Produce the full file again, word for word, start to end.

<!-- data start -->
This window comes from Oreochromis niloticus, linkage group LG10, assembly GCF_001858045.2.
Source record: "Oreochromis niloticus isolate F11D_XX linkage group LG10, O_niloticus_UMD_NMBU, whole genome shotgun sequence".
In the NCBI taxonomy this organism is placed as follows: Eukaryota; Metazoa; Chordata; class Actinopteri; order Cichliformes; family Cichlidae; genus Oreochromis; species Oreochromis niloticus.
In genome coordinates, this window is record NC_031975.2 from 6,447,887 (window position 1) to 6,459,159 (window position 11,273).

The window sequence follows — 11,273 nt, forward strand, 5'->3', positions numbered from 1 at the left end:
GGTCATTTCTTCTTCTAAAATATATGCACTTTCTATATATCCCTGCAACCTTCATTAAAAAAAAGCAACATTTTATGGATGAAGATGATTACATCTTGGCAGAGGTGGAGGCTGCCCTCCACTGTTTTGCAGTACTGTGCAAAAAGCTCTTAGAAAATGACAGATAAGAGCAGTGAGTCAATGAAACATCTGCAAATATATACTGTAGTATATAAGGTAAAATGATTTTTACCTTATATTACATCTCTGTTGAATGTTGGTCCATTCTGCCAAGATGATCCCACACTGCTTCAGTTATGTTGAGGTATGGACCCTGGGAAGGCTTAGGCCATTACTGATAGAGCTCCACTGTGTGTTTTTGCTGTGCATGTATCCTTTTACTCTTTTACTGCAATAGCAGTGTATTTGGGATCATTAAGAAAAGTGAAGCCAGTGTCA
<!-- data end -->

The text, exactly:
This window comes from Oreochromis niloticus, linkage group LG10, assembly GCF_001858045.2.
Source record: "Oreochromis niloticus isolate F11D_XX linkage group LG10, O_niloticus_UMD_NMBU, whole genome shotgun sequence".
In the NCBI taxonomy this organism is placed as follows: Eukaryota; Metazoa; Chordata; class Actinopteri; order Cichliformes; family Cichlidae; genus Oreochromis; species Oreochromis niloticus.
In genome coordinates, this window is record NC_031975.2 from 6,447,887 (window position 1) to 6,459,159 (window position 11,273).

The window sequence follows — 11,273 nt, forward strand, 5'->3', positions numbered from 1 at the left end:
GGTCATTTCTTCTTCTAAAATATATGCACTTTCTATATATCCCTGCAACCTTCATTAAAAAAAAGCAACATTTTATGGATGAAGATGATTACATCTTGGCAGAGGTGGAGGCTGCCCTCCACTGTTTTGCAGTACTGTGCAAAAAGCTCTTAGAAAATGACAGATAAGAGCAGTGAGTCAATGAAACATCTGCAAATATATACTGTAGTATATAAGGTAAAATGATTTTTACCTTATATTACATCTCTGTTGAATGTTGGTCCATTCTGCCAAGATGATCCCACACTGCTTCAGTTATGTTGAGGTATGGACCCTGGGAAGGCTTAGGCCATTACTGATAGAGCTCCACTGTGTGTTTTTGCTGTGCATGTATCCTTTTACTCTTTTACTGCAATAGCAGTGTATTTGGGATCATTAAGAAAAGTGAAGCCAGTGTCA